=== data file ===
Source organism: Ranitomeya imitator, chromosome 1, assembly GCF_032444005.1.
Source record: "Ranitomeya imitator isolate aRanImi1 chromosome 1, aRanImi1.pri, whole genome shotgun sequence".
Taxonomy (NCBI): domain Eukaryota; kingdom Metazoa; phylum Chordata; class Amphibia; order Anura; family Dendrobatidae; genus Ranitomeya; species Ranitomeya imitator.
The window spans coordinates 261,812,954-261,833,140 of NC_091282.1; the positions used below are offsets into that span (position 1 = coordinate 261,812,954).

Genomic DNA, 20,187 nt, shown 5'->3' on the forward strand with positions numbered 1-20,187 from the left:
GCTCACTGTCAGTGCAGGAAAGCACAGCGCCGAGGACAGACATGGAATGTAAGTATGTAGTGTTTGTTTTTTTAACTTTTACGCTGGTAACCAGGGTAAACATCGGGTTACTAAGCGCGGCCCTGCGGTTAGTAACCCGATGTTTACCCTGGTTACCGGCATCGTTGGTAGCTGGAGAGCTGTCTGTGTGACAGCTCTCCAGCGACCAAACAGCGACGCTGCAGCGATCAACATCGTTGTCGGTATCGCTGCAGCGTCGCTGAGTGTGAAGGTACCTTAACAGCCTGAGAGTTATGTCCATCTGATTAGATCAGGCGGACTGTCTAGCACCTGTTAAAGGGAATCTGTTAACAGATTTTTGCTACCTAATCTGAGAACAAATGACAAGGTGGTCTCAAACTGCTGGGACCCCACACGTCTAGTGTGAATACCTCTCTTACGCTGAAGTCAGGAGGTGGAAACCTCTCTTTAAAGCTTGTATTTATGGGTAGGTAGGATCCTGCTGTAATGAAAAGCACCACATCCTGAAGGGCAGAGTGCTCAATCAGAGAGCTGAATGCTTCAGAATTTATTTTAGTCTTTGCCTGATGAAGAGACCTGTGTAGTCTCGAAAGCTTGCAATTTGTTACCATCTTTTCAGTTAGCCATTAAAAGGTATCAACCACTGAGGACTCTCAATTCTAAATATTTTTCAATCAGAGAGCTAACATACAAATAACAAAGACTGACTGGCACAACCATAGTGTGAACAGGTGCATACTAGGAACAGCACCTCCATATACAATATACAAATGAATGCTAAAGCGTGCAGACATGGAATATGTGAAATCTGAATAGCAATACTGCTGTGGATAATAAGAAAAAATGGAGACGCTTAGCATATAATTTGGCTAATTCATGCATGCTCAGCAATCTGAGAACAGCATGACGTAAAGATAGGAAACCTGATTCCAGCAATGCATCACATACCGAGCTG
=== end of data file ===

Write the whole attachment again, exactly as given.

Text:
Source organism: Ranitomeya imitator, chromosome 1, assembly GCF_032444005.1.
Source record: "Ranitomeya imitator isolate aRanImi1 chromosome 1, aRanImi1.pri, whole genome shotgun sequence".
Taxonomy (NCBI): domain Eukaryota; kingdom Metazoa; phylum Chordata; class Amphibia; order Anura; family Dendrobatidae; genus Ranitomeya; species Ranitomeya imitator.
The window spans coordinates 261,812,954-261,833,140 of NC_091282.1; the positions used below are offsets into that span (position 1 = coordinate 261,812,954).

Genomic DNA, 20,187 nt, shown 5'->3' on the forward strand with positions numbered 1-20,187 from the left:
GCTCACTGTCAGTGCAGGAAAGCACAGCGCCGAGGACAGACATGGAATGTAAGTATGTAGTGTTTGTTTTTTTAACTTTTACGCTGGTAACCAGGGTAAACATCGGGTTACTAAGCGCGGCCCTGCGGTTAGTAACCCGATGTTTACCCTGGTTACCGGCATCGTTGGTAGCTGGAGAGCTGTCTGTGTGACAGCTCTCCAGCGACCAAACAGCGACGCTGCAGCGATCAACATCGTTGTCGGTATCGCTGCAGCGTCGCTGAGTGTGAAGGTACCTTAACAGCCTGAGAGTTATGTCCATCTGATTAGATCAGGCGGACTGTCTAGCACCTGTTAAAGGGAATCTGTTAACAGATTTTTGCTACCTAATCTGAGAACAAATGACAAGGTGGTCTCAAACTGCTGGGACCCCACACGTCTAGTGTGAATACCTCTCTTACGCTGAAGTCAGGAGGTGGAAACCTCTCTTTAAAGCTTGTATTTATGGGTAGGTAGGATCCTGCTGTAATGAAAAGCACCACATCCTGAAGGGCAGAGTGCTCAATCAGAGAGCTGAATGCTTCAGAATTTATTTTAGTCTTTGCCTGATGAAGAGACCTGTGTAGTCTCGAAAGCTTGCAATTTGTTACCATCTTTTCAGTTAGCCATTAAAAGGTATCAACCACTGAGGACTCTCAATTCTAAATATTTTTCAATCAGAGAGCTAACATACAAATAACAAAGACTGACTGGCACAACCATAGTGTGAACAGGTGCATACTAGGAACAGCACCTCCATATACAATATACAAATGAATGCTAAAGCGTGCAGACATGGAATATGTGAAATCTGAATAGCAATACTGCTGTGGATAATAAGAAAAAATGGAGACGCTTAGCATATAATTTGGCTAATTCATGCATGCTCAGCAATCTGAGAACAGCATGACGTAAAGATAGGAAACCTGATTCCAGCAATGCATCACATACCGAGCTG